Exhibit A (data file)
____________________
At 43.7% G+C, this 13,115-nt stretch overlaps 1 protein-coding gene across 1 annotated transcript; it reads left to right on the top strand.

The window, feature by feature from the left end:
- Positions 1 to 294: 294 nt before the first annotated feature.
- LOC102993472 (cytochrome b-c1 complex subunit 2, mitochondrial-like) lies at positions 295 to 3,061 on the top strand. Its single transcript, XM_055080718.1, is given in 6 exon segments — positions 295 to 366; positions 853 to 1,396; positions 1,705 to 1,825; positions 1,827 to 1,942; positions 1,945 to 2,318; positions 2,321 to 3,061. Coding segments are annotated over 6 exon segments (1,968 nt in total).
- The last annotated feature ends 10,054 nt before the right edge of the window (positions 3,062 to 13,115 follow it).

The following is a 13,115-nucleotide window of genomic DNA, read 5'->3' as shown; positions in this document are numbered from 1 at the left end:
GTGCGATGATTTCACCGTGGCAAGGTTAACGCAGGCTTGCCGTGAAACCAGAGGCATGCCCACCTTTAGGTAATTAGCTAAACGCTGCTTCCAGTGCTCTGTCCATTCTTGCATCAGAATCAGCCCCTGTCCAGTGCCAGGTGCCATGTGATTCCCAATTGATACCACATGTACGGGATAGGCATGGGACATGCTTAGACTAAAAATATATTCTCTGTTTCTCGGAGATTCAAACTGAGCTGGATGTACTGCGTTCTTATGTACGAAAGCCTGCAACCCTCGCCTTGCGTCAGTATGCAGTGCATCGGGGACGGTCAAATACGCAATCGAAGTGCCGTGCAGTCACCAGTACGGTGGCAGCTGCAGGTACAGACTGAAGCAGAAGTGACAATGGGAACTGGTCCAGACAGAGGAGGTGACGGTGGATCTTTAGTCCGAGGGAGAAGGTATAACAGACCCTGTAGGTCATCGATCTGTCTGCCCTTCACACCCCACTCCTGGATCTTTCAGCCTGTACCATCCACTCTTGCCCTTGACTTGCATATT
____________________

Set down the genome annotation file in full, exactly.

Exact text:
At 43.7% G+C, this 13,115-nt stretch overlaps 1 protein-coding gene across 1 annotated transcript; it reads left to right on the top strand.

The window, feature by feature from the left end:
- Positions 1 to 294: 294 nt before the first annotated feature.
- LOC102993472 (cytochrome b-c1 complex subunit 2, mitochondrial-like) lies at positions 295 to 3,061 on the top strand. Its single transcript, XM_055080718.1, is given in 6 exon segments — positions 295 to 366; positions 853 to 1,396; positions 1,705 to 1,825; positions 1,827 to 1,942; positions 1,945 to 2,318; positions 2,321 to 3,061. Coding segments are annotated over 6 exon segments (1,968 nt in total).
- The last annotated feature ends 10,054 nt before the right edge of the window (positions 3,062 to 13,115 follow it).

The following is a 13,115-nucleotide window of genomic DNA, read 5'->3' as shown; positions in this document are numbered from 1 at the left end:
GTGCGATGATTTCACCGTGGCAAGGTTAACGCAGGCTTGCCGTGAAACCAGAGGCATGCCCACCTTTAGGTAATTAGCTAAACGCTGCTTCCAGTGCTCTGTCCATTCTTGCATCAGAATCAGCCCCTGTCCAGTGCCAGGTGCCATGTGATTCCCAATTGATACCACATGTACGGGATAGGCATGGGACATGCTTAGACTAAAAATATATTCTCTGTTTCTCGGAGATTCAAACTGAGCTGGATGTACTGCGTTCTTATGTACGAAAGCCTGCAACCCTCGCCTTGCGTCAGTATGCAGTGCATCGGGGACGGTCAAATACGCAATCGAAGTGCCGTGCAGTCACCAGTACGGTGGCAGCTGCAGGTACAGACTGAAGCAGAAGTGACAATGGGAACTGGTCCAGACAGAGGAGGTGACGGTGGATCTTTAGTCCGAGGGAGAAGGTATAACAGACCCTGTAGGTCATCGATCTGTCTGCCCTTCACACCCCACTCCTGGATCTTTCAGCCTGTACCATCCACTCTTGCCCTTGACTTGCATATT